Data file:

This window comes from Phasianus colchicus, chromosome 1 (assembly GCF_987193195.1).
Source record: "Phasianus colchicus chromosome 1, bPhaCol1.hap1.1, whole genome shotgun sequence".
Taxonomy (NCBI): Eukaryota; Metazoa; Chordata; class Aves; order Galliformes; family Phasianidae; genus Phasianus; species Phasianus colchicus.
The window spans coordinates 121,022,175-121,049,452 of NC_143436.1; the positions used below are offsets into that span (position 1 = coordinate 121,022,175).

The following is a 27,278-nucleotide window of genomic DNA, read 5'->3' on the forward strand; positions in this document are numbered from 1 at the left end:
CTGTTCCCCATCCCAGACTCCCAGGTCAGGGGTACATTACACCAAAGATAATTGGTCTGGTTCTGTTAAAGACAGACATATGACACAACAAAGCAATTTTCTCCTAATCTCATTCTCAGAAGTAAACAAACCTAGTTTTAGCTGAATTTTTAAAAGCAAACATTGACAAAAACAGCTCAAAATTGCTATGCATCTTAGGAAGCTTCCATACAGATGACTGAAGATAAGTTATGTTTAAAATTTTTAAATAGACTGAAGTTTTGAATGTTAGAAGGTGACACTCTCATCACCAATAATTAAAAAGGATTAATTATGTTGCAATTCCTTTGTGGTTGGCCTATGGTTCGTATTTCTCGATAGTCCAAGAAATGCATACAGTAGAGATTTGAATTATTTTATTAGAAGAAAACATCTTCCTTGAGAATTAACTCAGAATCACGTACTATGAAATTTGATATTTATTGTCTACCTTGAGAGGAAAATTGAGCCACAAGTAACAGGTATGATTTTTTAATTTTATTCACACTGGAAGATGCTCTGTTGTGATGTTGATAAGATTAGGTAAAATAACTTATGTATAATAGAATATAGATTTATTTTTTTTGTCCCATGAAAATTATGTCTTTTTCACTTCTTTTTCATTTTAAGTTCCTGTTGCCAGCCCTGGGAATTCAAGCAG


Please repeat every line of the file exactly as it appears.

This window comes from Phasianus colchicus, chromosome 1 (assembly GCF_987193195.1).
Source record: "Phasianus colchicus chromosome 1, bPhaCol1.hap1.1, whole genome shotgun sequence".
Taxonomy (NCBI): Eukaryota; Metazoa; Chordata; class Aves; order Galliformes; family Phasianidae; genus Phasianus; species Phasianus colchicus.
The window spans coordinates 121,022,175-121,049,452 of NC_143436.1; the positions used below are offsets into that span (position 1 = coordinate 121,022,175).

The following is a 27,278-nucleotide window of genomic DNA, read 5'->3' on the forward strand; positions in this document are numbered from 1 at the left end:
CTGTTCCCCATCCCAGACTCCCAGGTCAGGGGTACATTACACCAAAGATAATTGGTCTGGTTCTGTTAAAGACAGACATATGACACAACAAAGCAATTTTCTCCTAATCTCATTCTCAGAAGTAAACAAACCTAGTTTTAGCTGAATTTTTAAAAGCAAACATTGACAAAAACAGCTCAAAATTGCTATGCATCTTAGGAAGCTTCCATACAGATGACTGAAGATAAGTTATGTTTAAAATTTTTAAATAGACTGAAGTTTTGAATGTTAGAAGGTGACACTCTCATCACCAATAATTAAAAAGGATTAATTATGTTGCAATTCCTTTGTGGTTGGCCTATGGTTCGTATTTCTCGATAGTCCAAGAAATGCATACAGTAGAGATTTGAATTATTTTATTAGAAGAAAACATCTTCCTTGAGAATTAACTCAGAATCACGTACTATGAAATTTGATATTTATTGTCTACCTTGAGAGGAAAATTGAGCCACAAGTAACAGGTATGATTTTTTAATTTTATTCACACTGGAAGATGCTCTGTTGTGATGTTGATAAGATTAGGTAAAATAACTTATGTATAATAGAATATAGATTTATTTTTTTTGTCCCATGAAAATTATGTCTTTTTCACTTCTTTTTCATTTTAAGTTCCTGTTGCCAGCCCTGGGAATTCAAGCAG